The momentous economic and social change in China in recent decades has been accompanied by a sharp increase in inequality and in the numbers of women in sex work. The United Nations, citing Chinese police sources, estimates that four to six million adult women currently engage in sex work. Although sex work is illegal in China, it is ubiquitous, present not only in large cities such as Beijing, Shanghai, and Guangzhou, but also in smaller cities and towns down to the smallest townships in remote rural areas. Sex workers typically work from karaoke bars, hotels, massage parlors, and hair salons, as well as in public parks and streets.
Under Chinese law, all aspects of sex work—including solicitation, sale, and purchase of sex—are illegal. Chinese law treats most sex work-related offences as administrative violations, punishable by fines and short periods of police custody or administrative detention rather than criminal penalties. Nonetheless, for repeat offenders it allows for administrative detention of up to two years. In line with its prohibitionist public stance, the government periodically carries out vigorous nationwide crackdown campaigns called “saohuang dafei” (literally, “sweep away the yellow” [i.e. prostitution and pornography] and “strike down the illegal” [seize and destroy pornographic materials]).
Women engaging in sex work are victims of a wide range of police abuses; this report documents arbitrary arrests and detentions, physical violence, and other ill-treatment of sex workers in Beijing, and discusses the national legal framework that facilitates these abuses. Women interviewed for this report told Human Rights Watch of arbitrary fines, of possession of condoms used as evidence against them, of being detained following sex with undercover police officers, and of having almost no hope of winning remedies for rights violations by clients, bosses, or state agents. Sex workers also face high risks of sexually transmitted infections, including HIV.
While many of these practices violate Chinese law as well as international human rights law, the government is doing far too little to bring an end to the abuses or to ensure that women in sex work have access to health services. The women we spoke with reported abuse by public health agencies, especially local offices of China’s Center for Disease Control (CDC). These abuses included forced or coercive HIV testing, privacy infringements, disclosure of HIV test results to third parties, and mistreatment by health officials, all of which violate the right to health as defined under Chinese and international law.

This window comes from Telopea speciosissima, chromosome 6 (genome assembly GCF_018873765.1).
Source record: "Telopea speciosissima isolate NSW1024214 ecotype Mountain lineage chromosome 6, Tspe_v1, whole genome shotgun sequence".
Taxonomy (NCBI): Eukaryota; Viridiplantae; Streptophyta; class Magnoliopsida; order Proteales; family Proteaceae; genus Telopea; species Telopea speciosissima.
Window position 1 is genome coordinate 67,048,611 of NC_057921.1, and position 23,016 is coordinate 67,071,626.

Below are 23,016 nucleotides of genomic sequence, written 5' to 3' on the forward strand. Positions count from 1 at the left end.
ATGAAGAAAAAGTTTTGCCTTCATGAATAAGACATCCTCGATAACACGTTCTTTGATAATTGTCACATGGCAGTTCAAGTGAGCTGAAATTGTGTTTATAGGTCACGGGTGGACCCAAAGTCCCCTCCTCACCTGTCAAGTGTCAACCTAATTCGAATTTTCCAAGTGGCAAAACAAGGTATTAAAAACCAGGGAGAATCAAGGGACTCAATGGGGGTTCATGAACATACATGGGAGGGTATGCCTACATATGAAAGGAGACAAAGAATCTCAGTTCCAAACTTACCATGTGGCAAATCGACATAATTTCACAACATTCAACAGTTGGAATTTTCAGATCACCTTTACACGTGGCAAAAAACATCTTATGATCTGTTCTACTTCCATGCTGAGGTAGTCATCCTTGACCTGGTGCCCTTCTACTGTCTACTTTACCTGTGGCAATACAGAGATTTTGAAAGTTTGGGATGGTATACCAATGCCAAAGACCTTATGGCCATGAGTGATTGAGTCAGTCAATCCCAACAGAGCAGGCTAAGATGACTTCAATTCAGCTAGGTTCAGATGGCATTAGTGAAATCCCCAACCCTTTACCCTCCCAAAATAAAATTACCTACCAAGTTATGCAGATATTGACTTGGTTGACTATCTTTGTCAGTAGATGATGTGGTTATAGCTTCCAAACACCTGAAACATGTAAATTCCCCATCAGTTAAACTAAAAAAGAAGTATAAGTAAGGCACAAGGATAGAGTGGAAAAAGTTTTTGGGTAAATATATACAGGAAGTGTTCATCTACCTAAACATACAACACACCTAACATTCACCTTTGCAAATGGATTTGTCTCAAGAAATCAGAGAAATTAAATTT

Research for this report included more than 140 interviews with sex workers, clients, police, public health officials, academic specialists, and members of international and domestic nongovernmental organizations between 2008 and 2012. At the heart of the research were interviews with 75 women sex workers in Beijing, including 20 detailed interviews with women between the ages of 20 and 63. Because the information about uncorrected abuses in the nation’s capital—where in theory law enforcement should be strongest— track with the findings of interviews from other parts of the country, Human Rights Watch believes similar problems exist nationwide.
In our interviews, we focused on the women’s interactions with police and public health agencies, two institutions with which they have frequent, direct contact. It does not attempt to analyze the actions of all agencies relevant to regulation of prostitution, such as those providing social services or child protection, those addressing trafficking, and those that run Custody and Education centers for women. Nor does this report attempt to comprehensively analyze China’s response to trafficking in persons.
To read the full report click here.